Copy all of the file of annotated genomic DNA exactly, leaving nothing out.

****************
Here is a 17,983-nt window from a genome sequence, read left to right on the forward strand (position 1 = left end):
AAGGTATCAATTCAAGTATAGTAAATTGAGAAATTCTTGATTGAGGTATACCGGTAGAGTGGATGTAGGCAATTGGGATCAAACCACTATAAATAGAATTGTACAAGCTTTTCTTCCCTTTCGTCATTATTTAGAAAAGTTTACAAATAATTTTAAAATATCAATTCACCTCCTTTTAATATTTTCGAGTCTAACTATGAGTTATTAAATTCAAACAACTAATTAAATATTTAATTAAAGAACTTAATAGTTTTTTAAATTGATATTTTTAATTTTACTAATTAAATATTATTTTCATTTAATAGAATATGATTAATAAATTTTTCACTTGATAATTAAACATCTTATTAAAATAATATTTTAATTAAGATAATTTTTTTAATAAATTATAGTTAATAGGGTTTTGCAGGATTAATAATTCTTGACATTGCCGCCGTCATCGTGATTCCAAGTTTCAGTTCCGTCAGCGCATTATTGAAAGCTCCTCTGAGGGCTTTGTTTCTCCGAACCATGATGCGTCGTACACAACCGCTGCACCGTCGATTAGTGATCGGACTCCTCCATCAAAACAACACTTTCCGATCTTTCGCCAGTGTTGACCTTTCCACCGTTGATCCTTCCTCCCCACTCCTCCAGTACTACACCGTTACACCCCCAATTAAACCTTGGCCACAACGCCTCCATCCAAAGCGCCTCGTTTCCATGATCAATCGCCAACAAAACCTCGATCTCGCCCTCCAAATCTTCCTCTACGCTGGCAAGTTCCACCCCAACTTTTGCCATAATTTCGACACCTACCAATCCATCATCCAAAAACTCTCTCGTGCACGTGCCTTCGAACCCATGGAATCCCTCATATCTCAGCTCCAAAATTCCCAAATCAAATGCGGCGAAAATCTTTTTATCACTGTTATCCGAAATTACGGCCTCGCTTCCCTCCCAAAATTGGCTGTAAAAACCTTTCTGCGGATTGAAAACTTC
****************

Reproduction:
Here is a 17,983-nt window from a genome sequence, read left to right on the forward strand (position 1 = left end):
AAGGTATCAATTCAAGTATAGTAAATTGAGAAATTCTTGATTGAGGTATACCGGTAGAGTGGATGTAGGCAATTGGGATCAAACCACTATAAATAGAATTGTACAAGCTTTTCTTCCCTTTCGTCATTATTTAGAAAAGTTTACAAATAATTTTAAAATATCAATTCACCTCCTTTTAATATTTTCGAGTCTAACTATGAGTTATTAAATTCAAACAACTAATTAAATATTTAATTAAAGAACTTAATAGTTTTTTAAATTGATATTTTTAATTTTACTAATTAAATATTATTTTCATTTAATAGAATATGATTAATAAATTTTTCACTTGATAATTAAACATCTTATTAAAATAATATTTTAATTAAGATAATTTTTTTAATAAATTATAGTTAATAGGGTTTTGCAGGATTAATAATTCTTGACATTGCCGCCGTCATCGTGATTCCAAGTTTCAGTTCCGTCAGCGCATTATTGAAAGCTCCTCTGAGGGCTTTGTTTCTCCGAACCATGATGCGTCGTACACAACCGCTGCACCGTCGATTAGTGATCGGACTCCTCCATCAAAACAACACTTTCCGATCTTTCGCCAGTGTTGACCTTTCCACCGTTGATCCTTCCTCCCCACTCCTCCAGTACTACACCGTTACACCCCCAATTAAACCTTGGCCACAACGCCTCCATCCAAAGCGCCTCGTTTCCATGATCAATCGCCAACAAAACCTCGATCTCGCCCTCCAAATCTTCCTCTACGCTGGCAAGTTCCACCCCAACTTTTGCCATAATTTCGACACCTACCAATCCATCATCCAAAAACTCTCTCGTGCACGTGCCTTCGAACCCATGGAATCCCTCATATCTCAGCTCCAAAATTCCCAAATCAAATGCGGCGAAAATCTTTTTATCACTGTTATCCGAAATTACGGCCTCGCTTCCCTCCCAAAATTGGCTGTAAAAACCTTTCTGCGGATTGAAAACTTC